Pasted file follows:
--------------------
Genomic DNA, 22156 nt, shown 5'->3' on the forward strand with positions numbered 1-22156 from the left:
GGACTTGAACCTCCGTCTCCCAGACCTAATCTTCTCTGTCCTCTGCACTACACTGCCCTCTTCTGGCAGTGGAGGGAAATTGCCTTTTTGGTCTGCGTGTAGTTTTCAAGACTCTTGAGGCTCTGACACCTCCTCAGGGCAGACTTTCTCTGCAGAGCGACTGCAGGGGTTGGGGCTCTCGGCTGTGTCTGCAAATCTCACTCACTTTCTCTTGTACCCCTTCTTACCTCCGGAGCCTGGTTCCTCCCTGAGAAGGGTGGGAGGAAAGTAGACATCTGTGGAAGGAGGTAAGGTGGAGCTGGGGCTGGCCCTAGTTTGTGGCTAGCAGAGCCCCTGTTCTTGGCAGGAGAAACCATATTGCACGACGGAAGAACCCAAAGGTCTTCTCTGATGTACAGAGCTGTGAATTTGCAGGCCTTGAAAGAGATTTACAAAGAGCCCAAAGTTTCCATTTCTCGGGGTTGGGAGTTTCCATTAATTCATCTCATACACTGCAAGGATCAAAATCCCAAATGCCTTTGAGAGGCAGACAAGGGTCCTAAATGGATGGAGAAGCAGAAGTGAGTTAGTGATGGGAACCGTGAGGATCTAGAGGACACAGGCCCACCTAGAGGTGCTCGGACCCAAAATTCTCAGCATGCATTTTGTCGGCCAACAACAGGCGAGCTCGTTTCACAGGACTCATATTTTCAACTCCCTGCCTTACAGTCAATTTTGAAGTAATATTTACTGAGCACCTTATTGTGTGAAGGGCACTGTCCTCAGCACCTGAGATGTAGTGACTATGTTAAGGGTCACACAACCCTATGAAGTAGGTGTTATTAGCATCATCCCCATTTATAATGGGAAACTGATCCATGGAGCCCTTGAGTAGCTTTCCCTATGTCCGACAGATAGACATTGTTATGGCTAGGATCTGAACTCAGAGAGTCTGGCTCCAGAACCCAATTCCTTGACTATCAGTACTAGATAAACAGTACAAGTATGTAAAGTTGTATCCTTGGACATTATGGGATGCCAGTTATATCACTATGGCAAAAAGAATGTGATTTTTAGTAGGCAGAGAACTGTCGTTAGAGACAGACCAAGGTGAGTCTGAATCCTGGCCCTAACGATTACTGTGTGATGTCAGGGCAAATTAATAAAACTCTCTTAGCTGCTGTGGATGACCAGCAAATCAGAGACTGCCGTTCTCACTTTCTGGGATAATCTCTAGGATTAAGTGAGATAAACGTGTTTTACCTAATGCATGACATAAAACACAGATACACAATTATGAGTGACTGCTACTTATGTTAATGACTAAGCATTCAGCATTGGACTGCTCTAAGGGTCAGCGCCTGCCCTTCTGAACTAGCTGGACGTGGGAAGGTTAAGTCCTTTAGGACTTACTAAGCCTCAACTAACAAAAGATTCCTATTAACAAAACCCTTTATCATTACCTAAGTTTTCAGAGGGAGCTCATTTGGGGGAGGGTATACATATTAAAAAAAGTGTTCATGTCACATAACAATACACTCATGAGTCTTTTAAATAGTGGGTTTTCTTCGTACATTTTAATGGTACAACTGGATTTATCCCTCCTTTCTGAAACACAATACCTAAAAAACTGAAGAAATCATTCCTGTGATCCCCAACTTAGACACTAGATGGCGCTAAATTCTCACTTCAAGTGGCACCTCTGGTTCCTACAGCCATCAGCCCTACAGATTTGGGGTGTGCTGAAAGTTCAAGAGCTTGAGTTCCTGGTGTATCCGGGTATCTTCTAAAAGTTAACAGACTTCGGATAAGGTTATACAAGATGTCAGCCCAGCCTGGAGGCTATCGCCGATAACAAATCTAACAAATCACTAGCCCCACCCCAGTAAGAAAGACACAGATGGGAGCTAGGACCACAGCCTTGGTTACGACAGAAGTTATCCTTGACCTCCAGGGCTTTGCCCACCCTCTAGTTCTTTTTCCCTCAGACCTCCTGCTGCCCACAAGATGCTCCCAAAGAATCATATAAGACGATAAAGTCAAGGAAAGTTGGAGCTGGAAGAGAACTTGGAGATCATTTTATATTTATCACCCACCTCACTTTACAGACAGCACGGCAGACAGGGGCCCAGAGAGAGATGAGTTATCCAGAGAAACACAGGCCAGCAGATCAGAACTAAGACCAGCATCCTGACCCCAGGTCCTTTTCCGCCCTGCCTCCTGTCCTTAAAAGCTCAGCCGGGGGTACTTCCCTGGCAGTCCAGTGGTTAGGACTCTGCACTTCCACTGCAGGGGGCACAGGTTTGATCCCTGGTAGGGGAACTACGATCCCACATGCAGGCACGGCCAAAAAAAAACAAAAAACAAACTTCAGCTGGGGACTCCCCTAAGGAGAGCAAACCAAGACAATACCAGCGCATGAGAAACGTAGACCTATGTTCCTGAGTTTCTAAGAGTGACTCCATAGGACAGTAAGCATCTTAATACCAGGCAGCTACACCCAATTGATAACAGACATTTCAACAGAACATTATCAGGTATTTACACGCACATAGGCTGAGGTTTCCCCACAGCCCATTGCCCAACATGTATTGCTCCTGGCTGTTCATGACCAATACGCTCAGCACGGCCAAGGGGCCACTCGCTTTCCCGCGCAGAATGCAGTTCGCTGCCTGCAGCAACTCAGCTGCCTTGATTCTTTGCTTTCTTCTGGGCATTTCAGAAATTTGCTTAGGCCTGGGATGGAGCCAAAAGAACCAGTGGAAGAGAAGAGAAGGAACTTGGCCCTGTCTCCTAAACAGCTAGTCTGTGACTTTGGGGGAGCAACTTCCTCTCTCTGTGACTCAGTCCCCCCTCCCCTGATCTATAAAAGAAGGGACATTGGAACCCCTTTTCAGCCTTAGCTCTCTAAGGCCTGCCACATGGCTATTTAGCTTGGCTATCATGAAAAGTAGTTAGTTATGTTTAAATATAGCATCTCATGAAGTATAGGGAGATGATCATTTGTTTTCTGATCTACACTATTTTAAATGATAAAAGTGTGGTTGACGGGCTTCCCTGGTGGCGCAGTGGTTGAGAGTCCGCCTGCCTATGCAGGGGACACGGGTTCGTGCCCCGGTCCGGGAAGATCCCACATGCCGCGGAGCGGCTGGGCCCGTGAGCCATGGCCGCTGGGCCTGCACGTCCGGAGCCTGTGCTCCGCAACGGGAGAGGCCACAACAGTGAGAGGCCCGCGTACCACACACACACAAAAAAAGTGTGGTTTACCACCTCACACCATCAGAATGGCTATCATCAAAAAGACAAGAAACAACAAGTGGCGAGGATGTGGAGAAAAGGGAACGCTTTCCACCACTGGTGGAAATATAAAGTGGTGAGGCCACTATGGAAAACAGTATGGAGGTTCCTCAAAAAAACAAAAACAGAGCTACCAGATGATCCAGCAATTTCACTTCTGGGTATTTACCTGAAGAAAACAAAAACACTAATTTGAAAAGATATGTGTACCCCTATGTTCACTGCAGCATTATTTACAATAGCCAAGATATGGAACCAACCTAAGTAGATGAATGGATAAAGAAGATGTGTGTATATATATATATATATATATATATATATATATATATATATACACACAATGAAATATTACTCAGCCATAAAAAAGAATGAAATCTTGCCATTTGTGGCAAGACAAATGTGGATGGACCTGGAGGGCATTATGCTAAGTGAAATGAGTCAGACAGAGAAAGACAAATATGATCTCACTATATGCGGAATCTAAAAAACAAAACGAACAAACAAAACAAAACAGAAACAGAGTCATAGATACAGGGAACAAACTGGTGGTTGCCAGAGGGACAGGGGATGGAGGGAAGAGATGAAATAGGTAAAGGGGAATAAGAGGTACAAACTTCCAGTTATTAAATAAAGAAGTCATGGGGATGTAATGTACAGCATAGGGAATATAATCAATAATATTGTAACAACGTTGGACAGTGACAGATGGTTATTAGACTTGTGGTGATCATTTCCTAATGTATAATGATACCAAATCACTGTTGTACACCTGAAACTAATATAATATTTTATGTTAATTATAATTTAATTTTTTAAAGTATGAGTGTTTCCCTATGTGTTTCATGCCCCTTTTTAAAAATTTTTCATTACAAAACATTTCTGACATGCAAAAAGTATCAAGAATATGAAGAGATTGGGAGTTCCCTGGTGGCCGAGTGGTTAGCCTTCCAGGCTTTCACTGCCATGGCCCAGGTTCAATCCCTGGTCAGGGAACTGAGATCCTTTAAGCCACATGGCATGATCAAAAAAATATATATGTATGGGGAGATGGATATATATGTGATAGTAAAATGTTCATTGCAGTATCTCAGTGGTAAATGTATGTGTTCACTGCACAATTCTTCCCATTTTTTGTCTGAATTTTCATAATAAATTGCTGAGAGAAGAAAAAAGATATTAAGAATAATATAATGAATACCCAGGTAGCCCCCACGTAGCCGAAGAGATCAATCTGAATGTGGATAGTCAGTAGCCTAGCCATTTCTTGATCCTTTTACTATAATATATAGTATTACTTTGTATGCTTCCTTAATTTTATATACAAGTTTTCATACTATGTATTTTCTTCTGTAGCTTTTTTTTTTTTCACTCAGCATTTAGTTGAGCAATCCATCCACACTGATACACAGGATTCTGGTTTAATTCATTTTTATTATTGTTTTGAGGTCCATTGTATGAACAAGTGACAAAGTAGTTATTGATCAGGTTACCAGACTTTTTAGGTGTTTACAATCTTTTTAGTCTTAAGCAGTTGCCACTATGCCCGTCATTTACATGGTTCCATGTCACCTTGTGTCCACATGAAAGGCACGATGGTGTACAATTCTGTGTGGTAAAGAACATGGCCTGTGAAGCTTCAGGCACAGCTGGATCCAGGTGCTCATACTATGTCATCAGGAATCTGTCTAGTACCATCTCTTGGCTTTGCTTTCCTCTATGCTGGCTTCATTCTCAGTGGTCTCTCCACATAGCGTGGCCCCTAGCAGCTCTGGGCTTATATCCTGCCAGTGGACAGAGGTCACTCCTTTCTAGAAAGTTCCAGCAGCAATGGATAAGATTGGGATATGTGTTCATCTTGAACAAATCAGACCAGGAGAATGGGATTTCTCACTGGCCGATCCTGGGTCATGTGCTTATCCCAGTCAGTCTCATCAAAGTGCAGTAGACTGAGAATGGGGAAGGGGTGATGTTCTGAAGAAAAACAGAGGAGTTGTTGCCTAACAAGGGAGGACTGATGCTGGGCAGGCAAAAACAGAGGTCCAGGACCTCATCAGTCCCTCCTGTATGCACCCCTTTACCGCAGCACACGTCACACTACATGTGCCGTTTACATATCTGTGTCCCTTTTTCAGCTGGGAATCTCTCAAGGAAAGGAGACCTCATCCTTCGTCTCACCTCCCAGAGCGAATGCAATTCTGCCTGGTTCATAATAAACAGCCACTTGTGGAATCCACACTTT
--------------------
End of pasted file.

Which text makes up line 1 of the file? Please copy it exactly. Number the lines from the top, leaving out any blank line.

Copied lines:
Genomic DNA, 22156 nt, shown 5'->3' on the forward strand with positions numbered 1-22156 from the left: